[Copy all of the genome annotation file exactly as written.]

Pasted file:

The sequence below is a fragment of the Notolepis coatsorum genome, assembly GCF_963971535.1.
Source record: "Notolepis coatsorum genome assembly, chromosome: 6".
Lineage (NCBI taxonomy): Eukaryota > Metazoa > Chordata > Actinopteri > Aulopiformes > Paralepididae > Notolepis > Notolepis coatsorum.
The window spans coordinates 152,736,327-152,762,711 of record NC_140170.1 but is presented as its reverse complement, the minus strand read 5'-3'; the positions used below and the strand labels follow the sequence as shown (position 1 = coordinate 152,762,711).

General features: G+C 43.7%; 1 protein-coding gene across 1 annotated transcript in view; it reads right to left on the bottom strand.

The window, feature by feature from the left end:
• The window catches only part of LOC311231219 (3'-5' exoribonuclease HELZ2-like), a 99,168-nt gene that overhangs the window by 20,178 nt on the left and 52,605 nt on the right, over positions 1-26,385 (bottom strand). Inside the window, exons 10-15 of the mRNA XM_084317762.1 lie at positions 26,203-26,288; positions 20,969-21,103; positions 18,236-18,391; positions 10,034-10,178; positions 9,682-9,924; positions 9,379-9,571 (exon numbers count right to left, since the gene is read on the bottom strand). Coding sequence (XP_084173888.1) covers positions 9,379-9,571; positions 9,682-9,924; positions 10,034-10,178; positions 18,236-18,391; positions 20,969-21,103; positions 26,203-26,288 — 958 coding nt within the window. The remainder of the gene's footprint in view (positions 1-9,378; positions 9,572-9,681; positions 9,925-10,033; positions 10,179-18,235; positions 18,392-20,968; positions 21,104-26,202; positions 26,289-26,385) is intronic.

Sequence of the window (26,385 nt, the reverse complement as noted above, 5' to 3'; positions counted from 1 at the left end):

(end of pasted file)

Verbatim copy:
The sequence below is a fragment of the Notolepis coatsorum genome, assembly GCF_963971535.1.
Source record: "Notolepis coatsorum genome assembly, chromosome: 6".
Lineage (NCBI taxonomy): Eukaryota > Metazoa > Chordata > Actinopteri > Aulopiformes > Paralepididae > Notolepis > Notolepis coatsorum.
The window spans coordinates 152,736,327-152,762,711 of record NC_140170.1 but is presented as its reverse complement, the minus strand read 5'-3'; the positions used below and the strand labels follow the sequence as shown (position 1 = coordinate 152,762,711).

General features: G+C 43.7%; 1 protein-coding gene across 1 annotated transcript in view; it reads right to left on the bottom strand.

The window, feature by feature from the left end:
• The window catches only part of LOC311231219 (3'-5' exoribonuclease HELZ2-like), a 99,168-nt gene that overhangs the window by 20,178 nt on the left and 52,605 nt on the right, over positions 1-26,385 (bottom strand). Inside the window, exons 10-15 of the mRNA XM_084317762.1 lie at positions 26,203-26,288; positions 20,969-21,103; positions 18,236-18,391; positions 10,034-10,178; positions 9,682-9,924; positions 9,379-9,571 (exon numbers count right to left, since the gene is read on the bottom strand). Coding sequence (XP_084173888.1) covers positions 9,379-9,571; positions 9,682-9,924; positions 10,034-10,178; positions 18,236-18,391; positions 20,969-21,103; positions 26,203-26,288 — 958 coding nt within the window. The remainder of the gene's footprint in view (positions 1-9,378; positions 9,572-9,681; positions 9,925-10,033; positions 10,179-18,235; positions 18,392-20,968; positions 21,104-26,202; positions 26,289-26,385) is intronic.

Sequence of the window (26,385 nt, the reverse complement as noted above, 5' to 3'; positions counted from 1 at the left end):